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Op-Ed: City Blight Can Be Fought with Land Bank Legislation

With just days left in the 2016 Kentucky General Assembly, movement is just starting on the Commonwealth’s budget. And as is frustratingly typical, many other issues of great importance have yet to be dealt with.

One issue that hasn’t been getting as much media attention, but I hear about almost weekly here in Covington and I’m sure is a concern in almost every Kentucky city is that of abandoned and blighted properties. Abandoned and blighted properties aren’t just an eyesore for our community, they are a major public safety hazard, a drain on surrounding property values and a strain on local law and code enforcement resources.  

Because of the lingering impacts from the Great Recession along with a generation or more of suburban sprawl, urban disinvestment and a host of other issues, there are abandoned and blighted properties in nearly every city in the Commonwealth and indeed around the country. These properties have come to their current state caused by foreclosure, personal tragedy, abandonment, and sometimes simple neglect on the part of the property owner. Whatever the unfortunate series of events that lead to a property being permanently abandoned and/or unfit for human habitation, they are a major challenge to Covington and many other communities.  

There have been a number of fires in Covington neighborhoods caused in abandoned buildings that have burnt down the homes of owner-occupied properties next door. This kind of neglect must stop. Furthermore, we must have the tools we need to reinvigorate these buildings before they are no longer savable.

In the instance of Covington, which has been tracking this issue and strategically working to address it for a number of years, we know that of the 16,067 parcels in the city, 836 privately-owned properties are vacant, and 505 privately-owned parcels are maintained by the city for public safety reasons. Last year, maintenance costs in Covington for these blighted privately owned properties were $194,465. Unpaid taxes for vacant properties were valued at $871,574.  Total unpaid taxes in the city were $1,857,518.  While our past due collections have been improving year over year, there are still a number of these vacant properties with unpaid taxes. And taxpayers are being forced to pay for others’ properties – both in taxes paid and in their own declining property values.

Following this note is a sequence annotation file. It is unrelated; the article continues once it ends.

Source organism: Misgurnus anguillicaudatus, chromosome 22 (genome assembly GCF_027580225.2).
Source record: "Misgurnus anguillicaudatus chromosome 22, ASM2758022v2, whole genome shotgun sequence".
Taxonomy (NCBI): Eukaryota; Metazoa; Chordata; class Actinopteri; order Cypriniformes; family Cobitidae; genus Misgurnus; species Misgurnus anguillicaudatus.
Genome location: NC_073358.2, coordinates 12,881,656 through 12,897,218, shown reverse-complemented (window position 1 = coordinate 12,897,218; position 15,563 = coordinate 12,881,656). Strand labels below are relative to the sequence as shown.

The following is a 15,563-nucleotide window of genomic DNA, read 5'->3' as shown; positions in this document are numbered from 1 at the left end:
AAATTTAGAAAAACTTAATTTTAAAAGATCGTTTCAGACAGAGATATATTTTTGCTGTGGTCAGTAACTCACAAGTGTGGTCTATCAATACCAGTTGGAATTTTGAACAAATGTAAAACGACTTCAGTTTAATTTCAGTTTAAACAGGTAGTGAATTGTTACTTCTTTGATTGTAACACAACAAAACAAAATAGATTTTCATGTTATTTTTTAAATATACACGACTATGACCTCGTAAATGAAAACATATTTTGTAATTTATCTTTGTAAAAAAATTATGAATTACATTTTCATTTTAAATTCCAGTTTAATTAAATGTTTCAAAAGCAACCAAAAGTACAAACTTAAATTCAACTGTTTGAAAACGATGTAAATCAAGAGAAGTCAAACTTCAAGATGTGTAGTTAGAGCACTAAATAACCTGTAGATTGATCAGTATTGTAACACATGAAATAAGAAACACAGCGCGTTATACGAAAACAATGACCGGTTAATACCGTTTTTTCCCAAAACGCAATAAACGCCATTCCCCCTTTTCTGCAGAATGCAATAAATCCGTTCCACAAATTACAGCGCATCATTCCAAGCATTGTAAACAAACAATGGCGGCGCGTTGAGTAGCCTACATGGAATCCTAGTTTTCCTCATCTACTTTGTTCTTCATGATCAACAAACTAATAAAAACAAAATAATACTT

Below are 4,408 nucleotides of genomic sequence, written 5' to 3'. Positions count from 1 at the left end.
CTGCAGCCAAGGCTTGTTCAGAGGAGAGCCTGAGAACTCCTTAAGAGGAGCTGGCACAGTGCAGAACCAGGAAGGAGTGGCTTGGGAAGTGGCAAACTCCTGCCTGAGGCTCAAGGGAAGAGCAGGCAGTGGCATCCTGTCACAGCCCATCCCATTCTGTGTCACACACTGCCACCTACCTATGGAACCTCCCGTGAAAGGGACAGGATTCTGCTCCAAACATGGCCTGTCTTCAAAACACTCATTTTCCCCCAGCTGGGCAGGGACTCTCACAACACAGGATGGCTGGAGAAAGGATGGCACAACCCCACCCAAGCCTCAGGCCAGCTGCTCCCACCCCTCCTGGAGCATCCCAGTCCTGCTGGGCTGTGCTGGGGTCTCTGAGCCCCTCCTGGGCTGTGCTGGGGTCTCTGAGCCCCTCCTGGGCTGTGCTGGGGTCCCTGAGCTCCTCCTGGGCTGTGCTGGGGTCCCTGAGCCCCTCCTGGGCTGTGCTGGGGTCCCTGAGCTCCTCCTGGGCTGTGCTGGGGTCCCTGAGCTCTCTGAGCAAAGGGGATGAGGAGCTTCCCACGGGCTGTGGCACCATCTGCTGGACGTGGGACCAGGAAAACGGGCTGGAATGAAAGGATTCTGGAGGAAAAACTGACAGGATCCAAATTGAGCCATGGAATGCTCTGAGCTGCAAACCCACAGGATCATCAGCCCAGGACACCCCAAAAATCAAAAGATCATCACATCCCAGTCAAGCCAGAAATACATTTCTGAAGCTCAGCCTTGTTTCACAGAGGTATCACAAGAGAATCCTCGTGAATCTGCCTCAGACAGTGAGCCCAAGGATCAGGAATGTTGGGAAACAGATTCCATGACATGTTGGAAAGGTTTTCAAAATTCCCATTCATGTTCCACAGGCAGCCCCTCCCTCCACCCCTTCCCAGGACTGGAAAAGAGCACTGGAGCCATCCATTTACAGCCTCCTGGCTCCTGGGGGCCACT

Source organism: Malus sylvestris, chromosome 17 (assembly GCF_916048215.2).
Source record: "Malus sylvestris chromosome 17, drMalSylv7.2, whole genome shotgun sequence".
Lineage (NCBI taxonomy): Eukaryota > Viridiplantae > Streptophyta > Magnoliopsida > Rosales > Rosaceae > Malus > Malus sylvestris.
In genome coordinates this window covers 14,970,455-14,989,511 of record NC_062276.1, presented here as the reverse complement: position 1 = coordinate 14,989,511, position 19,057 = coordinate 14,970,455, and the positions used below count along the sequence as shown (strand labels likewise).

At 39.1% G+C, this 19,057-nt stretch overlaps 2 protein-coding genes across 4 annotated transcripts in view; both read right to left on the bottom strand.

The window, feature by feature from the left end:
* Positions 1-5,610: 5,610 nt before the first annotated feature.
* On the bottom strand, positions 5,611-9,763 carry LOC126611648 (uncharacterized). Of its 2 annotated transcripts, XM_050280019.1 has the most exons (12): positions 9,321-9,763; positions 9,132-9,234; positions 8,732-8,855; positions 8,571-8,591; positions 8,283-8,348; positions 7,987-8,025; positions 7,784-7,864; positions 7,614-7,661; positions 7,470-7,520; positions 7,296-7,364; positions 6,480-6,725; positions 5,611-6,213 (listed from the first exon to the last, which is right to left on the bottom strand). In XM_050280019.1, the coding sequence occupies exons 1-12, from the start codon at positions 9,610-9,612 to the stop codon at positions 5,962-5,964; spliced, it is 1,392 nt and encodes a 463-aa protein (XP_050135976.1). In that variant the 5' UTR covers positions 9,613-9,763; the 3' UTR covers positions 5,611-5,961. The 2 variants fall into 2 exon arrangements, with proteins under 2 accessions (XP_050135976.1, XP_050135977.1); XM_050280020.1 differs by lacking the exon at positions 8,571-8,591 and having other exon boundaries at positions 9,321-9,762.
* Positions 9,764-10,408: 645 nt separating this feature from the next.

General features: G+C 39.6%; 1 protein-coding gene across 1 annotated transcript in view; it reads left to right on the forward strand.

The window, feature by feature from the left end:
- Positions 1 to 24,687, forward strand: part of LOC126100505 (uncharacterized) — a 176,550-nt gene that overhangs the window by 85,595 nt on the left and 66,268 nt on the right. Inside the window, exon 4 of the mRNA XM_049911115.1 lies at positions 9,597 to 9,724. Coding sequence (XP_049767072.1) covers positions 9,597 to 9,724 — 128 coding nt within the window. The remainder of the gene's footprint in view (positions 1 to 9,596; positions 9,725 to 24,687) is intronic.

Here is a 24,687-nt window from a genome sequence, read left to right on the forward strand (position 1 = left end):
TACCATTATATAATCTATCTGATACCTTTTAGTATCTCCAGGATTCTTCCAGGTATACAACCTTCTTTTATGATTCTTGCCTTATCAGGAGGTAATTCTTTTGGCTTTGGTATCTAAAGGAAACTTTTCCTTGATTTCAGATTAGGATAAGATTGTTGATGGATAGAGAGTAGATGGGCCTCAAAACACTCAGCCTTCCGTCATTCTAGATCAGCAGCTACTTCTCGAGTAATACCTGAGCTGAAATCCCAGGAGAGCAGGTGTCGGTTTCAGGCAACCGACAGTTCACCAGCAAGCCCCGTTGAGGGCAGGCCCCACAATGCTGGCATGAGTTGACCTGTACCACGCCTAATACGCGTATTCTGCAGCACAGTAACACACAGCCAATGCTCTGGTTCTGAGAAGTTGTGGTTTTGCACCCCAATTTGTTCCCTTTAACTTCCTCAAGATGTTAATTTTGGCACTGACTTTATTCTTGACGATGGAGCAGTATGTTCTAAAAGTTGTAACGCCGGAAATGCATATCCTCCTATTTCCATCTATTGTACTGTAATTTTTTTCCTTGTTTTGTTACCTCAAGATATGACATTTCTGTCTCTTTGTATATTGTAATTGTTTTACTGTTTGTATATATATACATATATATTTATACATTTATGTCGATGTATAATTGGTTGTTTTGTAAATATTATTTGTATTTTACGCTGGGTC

The City of Covington has pursued best practices like increased code enforcement and staff have created a pilot program Covington Community Developer Initiative, that lowers the public cost of pursuing repayment of public code enforcement liens on the worst offenders via foreclosure, in order to get the properties in the hands of local developers who want to improve, and often to live, in them. These programs have helped, but it’s a large and complex problem for which many tools are needed.

Which leads me back to our state Legislature and the twelve days left in this year’s budget session; one tool that has been highly effective in other regions of the country has been the land bank.  Land banks have been in Kentucky since the late 1980's. In fact, Kentucky was one of the first states to pass land bank legislation. However, we have not been diligent in updating this legislation as best practices emerge across the country.

Other states like Ohio to our north have continued to improve their land bank legislation over time to retain their effectiveness to fight blight. Essentially, a land bank is a partnership authority of the existing entities that collect property taxes. Creating a land bank isn’t making a new entity, and it doesn’t cost more in taxes.  Instead, it allows the local governments – county, city, school district, etc. to work together to be focused on blighted properties, deal with their legal and financial issues, and then have private entities develop them for quality residential, commercial or other tax revenue-producing use. This work is time consuming and expensive, so working together makes sense to increase efficiency.  

Right now, in Kentucky’s land bank law, efficiency isn’t encouraged. There is a bill currently in the Senate that would bring Kentucky’s land bank law into step with what groups in Ohio, Georgia and Pennsylvania are doing. These are places where we compete for jobs and for talent. Our communities have to be competitive, not stricken with the seemingly incurable disease of blighted properties.This bill would add one more tool to our toolbox that would help us address not only Covington’s issues with blighted properties, but communities throughout the Commonwealth.

Join me in encouraging our elected leaders in the Kentucky Senate and Kentucky House to support SB 229 which will allow us to move more properties from blight to bright, bringing back into positive use for our communities.

Jordan Huizenga is a Covington City Commissioner.